Sunflowers with wheat against them to symbolize the Lammas harvest festival.

Celebrating Lammas: How to Celebrate the First Harvest

As we move into the month of August, we come to the first harvest festival of Lammas, also known as Lughnasadh. This point on the wheel of the year marks the beginning of the harvest season. As green witches, we honor the abundance of the land during this summer growing season and give thanks for all the blessings of Mother Earth.

Lammas is celebrated on or about August 1 in the Northern Hemisphere. Traditionally, this was the time of the grain harvest.

Lammas is also a time to reflect on the cycles of life and the balance of light and dark. As the days begin to shorten and the darkness of winter approaches, we can use this time to connect with the energies of abundance, gratitude, and reflection and to set intentions for the coming season. We can also take action to create positive change in the world around us.

At this first harvest festival, our celebrations are to give thanks for the blessings of the earth and honor the cycles of life.


About Lammas

Lammas has origins in pre-Christian times. The people then depended on the land and a good harvest for survival. It’s also called Lughnasadh, after the Celtic god Lugh, whose domain was the sun, harvest, and craftsmanship.

In agrarian societies, this was the transition from the growing season to the harvest season. Today’s rituals and celebrations focus more on the connection to nature, the gratitude for the earth’s bounty and the interconnectedness between humans, the land, and the cycles of nature.

Pick up your free copy of the Lammas Guide here, and keep it in your Book of Shadows for easy reference and inspiration.

The Seasonal Connection of Lammas 

Lammas falls on August 1, the last month of summer. The sun’s energy is still evident and abundant and there’s long daylight hours.

But the energies are shifting.

Lammas falls between Summer Solstice (Litha) and the Fall Equinox (Mabon), so it is a time of transition between summer and fall.

This is a time when the spring crops are ready for harvest. A time of maturity and ripening. This is the abundance that we gain for the demanding work of the planting and nurturing.

We’re invited to pause and appreciate the changes from the vibrant summer to the coming fall, when the days grow shorter, and the sun isn’t so strong anymore. These are times of shift and change and a signal to prepare for the coming dark months.

As we go deeper into this transition from summer to fall, we’re also reminded that there’s a link between the cycles – life, growth, death, and rebirth. Each symbolized in the season and the life cycle of the plants.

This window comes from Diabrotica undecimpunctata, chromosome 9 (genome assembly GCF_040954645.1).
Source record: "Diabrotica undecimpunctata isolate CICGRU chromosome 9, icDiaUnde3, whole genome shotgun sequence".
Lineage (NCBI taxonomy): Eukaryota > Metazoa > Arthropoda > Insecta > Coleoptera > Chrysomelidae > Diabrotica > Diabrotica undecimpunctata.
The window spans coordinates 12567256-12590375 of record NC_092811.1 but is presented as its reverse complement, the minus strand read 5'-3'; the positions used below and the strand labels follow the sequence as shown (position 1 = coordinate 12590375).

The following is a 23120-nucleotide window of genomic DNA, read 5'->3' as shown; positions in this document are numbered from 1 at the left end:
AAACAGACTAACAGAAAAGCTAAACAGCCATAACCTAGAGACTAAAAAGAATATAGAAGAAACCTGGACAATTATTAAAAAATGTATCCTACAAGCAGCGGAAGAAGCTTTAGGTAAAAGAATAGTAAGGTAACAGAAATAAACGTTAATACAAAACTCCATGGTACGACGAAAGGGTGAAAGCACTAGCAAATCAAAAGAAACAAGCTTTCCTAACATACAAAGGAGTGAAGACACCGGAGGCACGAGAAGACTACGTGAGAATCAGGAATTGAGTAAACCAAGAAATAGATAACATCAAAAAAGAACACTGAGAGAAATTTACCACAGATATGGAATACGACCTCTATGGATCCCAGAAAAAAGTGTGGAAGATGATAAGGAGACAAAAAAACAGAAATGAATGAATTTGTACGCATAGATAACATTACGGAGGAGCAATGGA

• Life is the seed. Spring
  • Growth is the growing season. Summer.
  • Death in the harvest and dying back of those plants. Fall.
  • Rebirth in the seeds produced so that the cycle can continue. Winter.

We’re also reminded of our interconnectedness to all of nature. We are a part of it and not apart from it. These natural rhythms mirror our own cycles.

This is a great time to reflect on what these themes mean to you.  If you want to go a little deeper with your journey through the Wheel of the Year, check out Ravynwylde – A Sacred Year Journey for the Solitary Green Witch. 


Hands with grains of wheat against a field of grain to signify Lammas harvest festival.
The wheat harvest falls near Lammas.


Lammas Ritual Inspiration

For celebrating Lammas, we can create our own rituals to show appreciation for the gifts of nature. For decorations, we can use the items harvested from our own gardens or pick up some things at the farmer’s market.

The key here is that we will express our gratitude to Mother Earth for the abundance of the harvest. Modify your ritual to suit your needs, energy, and time you have available.

To do your ritual, consider what items you’ll need and collect your supplies:

  • Fruits, vegetables, or grains from your garden (or get them from the farmer’s market to support your local agriculture)
  • A basket, bowl, or large plate
  • Candles and a lighter or matches
  • Your journal and something to write with

You can prepare your altar/sacred space any way that you like.

I like to use items from my garden, things I’ve found in nature and flowers in the colors that remind me of the harvest such as yellow and orange.

The exact things I will choose for my ritual depends on what’s growing and what I feel drawn to.

Tip:  If you need to buy herbs for your ritual, Mountain Rose Herbs is my favorite source for quality herbs and herbal supplies. 

Once you’ve gathered what you’ll need:  

Place the fruits, vegetables, or grains in the container you’ve selected.

Light the candles in honor of the sun. Keep your journal handy for making notes or recording your thoughts.

Take a moment to center and ground yourself. Do this with a few deep breaths.

Allow yourself to be completely in this moment. Allow any tension to dissolve.

Feel the earth beneath you as strong and stable. Your connection to it is like an anchor for you.